When Robert Plant Dug Up Some Roots on ‘Raising Sand’
Robert Plant had already expanded his musical horizons beyond his Rock God past by the time he made Raising Sand with bluegrass and country singer Alison Krauss in 2007. But that album, released on Oct. 23, steered his music, his singing and his solo career into new territories.
His previous studio project, 2005's Mighty ReArranger, combined world music with some familiar-sounding rock 'n' roll crunch that nodded to his Led Zeppelin days. As far back as the '80, Plant was exploring the bridge between Eastern and Western music, a seed that was planted on Zeppelin records like "Kashmir" and their mostly unplugged third album.
But Raising Sand was something different: a head-first dive into Americana music that encompassed folk, bluegrass, country and early rock 'n' roll. And it turned out to be a turning point for Plant, whose subsequent albums – like 2010's Band of Joy and 2014's Lullaby ... and the Ceaseless Roar – are among the most rewarding of his solo career.
Raising Sand collected its 13 songs from a number of places. Producer T Bone Burnett, whose dry and often airless soundscapes provide the album with much of its dusty appeal, chose the songs from a variety of singer-songwriters and artists from a number of genres. Album opener "Rich Woman" was first recorded, and co-written, by R&B singer Li'l Millet in 1955; the closing "Your Long Journey" was co-written by country and folk singer-songwriter Doc Watson.
In between were mostly obscure tracks originally written or performed by the Everly Brothers ("Gone Gone Gone"), Allen Toussaint ("Fortune Teller"), Tom Waits ("Trampled Rose") and Townes Van Zandt ("Nothin'"). There were two by former Byrds member Gene Clark, "Polly Come Home" and "Through the Morning, Through the Night." And there was even one Plant wrote with his former Led Zeppelin bandmate Jimmy Page that the pair first recorded on their 1998 album Walking Into Clarksdale, "Please Read the Letter."
Listen to Robert Plant and Alison Krauss' 'Rich Woman'
Coupled with Krauss' sweet soprano, Plant's voice, dropped to a deep growl on some of Raising Sand's most effective and haunting moments, finds new registers and purpose. He's not the swaggering rock 'n' roll beast he was three decades earlier, and the soft, nuanced tones he applies to many of the songs revealed the great world singer he grew into over the years. For a steamrolling British vocalist who was accused of ripping off blues music so many years before, Plant sounds like a genuinely sensitive Americana artist on Raising Sand.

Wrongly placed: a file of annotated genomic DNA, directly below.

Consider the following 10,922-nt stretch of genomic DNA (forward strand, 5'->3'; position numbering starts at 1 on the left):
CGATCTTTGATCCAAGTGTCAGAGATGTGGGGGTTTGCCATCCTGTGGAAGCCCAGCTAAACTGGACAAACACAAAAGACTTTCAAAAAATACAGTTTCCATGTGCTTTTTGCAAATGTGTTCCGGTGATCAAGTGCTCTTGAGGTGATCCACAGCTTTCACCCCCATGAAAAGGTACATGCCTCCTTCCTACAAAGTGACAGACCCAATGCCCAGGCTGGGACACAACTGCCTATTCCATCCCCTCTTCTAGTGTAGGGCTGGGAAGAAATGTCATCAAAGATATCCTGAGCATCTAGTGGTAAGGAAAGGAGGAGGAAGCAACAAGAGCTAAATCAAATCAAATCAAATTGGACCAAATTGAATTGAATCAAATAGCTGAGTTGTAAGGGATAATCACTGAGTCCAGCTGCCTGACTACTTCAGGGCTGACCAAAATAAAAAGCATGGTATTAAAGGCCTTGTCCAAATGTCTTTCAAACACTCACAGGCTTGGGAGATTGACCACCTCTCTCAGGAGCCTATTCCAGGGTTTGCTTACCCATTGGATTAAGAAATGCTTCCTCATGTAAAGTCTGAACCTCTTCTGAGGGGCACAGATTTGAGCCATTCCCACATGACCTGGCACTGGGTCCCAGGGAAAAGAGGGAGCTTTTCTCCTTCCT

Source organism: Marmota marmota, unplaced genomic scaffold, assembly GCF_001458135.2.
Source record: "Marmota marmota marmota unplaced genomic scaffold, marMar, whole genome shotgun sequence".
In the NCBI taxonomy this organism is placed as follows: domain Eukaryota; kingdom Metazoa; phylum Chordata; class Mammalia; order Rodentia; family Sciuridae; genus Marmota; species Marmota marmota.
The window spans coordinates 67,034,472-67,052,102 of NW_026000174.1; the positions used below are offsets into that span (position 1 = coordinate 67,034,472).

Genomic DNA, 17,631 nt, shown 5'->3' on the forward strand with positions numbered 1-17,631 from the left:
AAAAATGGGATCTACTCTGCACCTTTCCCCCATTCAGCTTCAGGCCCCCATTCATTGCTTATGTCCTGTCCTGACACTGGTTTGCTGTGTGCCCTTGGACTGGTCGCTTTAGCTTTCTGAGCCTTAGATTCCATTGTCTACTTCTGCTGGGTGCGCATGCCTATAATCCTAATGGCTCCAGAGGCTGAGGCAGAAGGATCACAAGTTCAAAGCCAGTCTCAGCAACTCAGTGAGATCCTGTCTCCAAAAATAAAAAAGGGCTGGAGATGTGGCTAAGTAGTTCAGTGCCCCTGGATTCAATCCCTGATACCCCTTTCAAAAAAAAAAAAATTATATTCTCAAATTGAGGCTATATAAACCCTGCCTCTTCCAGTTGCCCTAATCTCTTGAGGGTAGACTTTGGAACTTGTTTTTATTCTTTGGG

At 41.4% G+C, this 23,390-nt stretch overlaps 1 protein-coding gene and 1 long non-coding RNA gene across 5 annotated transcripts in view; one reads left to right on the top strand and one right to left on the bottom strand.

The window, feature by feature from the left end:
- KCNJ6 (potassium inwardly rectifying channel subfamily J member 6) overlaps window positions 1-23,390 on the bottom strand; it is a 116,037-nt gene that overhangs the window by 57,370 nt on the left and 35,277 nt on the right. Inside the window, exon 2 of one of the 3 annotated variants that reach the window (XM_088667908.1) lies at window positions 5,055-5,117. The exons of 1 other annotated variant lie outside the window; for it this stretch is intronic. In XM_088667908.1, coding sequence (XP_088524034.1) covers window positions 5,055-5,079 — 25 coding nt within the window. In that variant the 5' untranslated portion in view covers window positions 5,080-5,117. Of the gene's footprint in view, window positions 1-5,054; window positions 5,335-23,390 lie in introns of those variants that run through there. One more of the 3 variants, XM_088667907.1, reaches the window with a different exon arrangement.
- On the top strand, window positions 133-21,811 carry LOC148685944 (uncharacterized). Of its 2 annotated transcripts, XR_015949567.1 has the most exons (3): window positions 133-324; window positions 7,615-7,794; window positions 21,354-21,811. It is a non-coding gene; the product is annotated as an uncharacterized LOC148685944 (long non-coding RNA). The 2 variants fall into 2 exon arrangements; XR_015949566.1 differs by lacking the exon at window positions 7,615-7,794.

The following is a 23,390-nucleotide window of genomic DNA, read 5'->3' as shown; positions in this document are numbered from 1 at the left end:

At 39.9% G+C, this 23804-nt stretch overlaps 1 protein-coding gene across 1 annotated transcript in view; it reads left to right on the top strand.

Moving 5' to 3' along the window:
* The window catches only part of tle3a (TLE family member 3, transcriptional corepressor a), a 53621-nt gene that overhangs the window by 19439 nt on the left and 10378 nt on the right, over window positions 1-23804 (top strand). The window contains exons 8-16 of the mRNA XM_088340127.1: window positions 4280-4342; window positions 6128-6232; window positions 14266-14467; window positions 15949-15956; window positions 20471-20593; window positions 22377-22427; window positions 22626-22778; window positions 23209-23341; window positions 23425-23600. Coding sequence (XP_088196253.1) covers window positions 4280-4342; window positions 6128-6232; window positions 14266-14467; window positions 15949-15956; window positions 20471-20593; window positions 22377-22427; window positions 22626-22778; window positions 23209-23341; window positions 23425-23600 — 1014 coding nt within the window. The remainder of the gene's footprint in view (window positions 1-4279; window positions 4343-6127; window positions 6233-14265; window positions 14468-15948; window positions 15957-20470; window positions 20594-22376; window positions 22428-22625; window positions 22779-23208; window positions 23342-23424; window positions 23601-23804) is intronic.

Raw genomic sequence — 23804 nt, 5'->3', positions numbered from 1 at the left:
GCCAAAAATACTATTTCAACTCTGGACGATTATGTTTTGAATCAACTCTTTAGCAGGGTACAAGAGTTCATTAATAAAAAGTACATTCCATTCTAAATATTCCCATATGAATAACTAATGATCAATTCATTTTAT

Producer Burnett certainly helped with that. His work, by turns, can be admirably stripped down or overly brittle. It falls somewhere in between on Raising Sand, which pulls its source material toward his style – he assembled the roots-reviving O Brother, Where Art Thou? soundtrack, and worked with Gregg Allman, Elvis Costello and Roy Orbison over the years – without falling too deep into it.
Plant and Krauss, for their part, don't work too hard to nail this tone of authenticity. Their casual readings of the songs feel natural for the artists, who first teamed up at a Rock and Roll Hall of Fame tribute concert for Leadbelly in 2004. They meet halfway, giving the album a back-roads darkness that finds the common ground among folk, country and rock music, and all the varied shades (bluegrass, rockabilly, etc.) in between.
Raising Sand was an immediate hit, debuting at No. 2, giving Plant the best-charting album of his solo career. (It also debuted at No. 2 on the country chart.) It sold more than a million copies and went on to win all five of the Grammy Awards it was nominated for, including the coveted Album of the Year.
A follow-up was planned a couple years later, but the sessions were abandoned after Plant, Krauss and Burnett couldn't get into a groove again. But in a way, Plant's records since then have been extensions of Raising Sand, merely transplanted to other parts of the world as he continues his musical journey.
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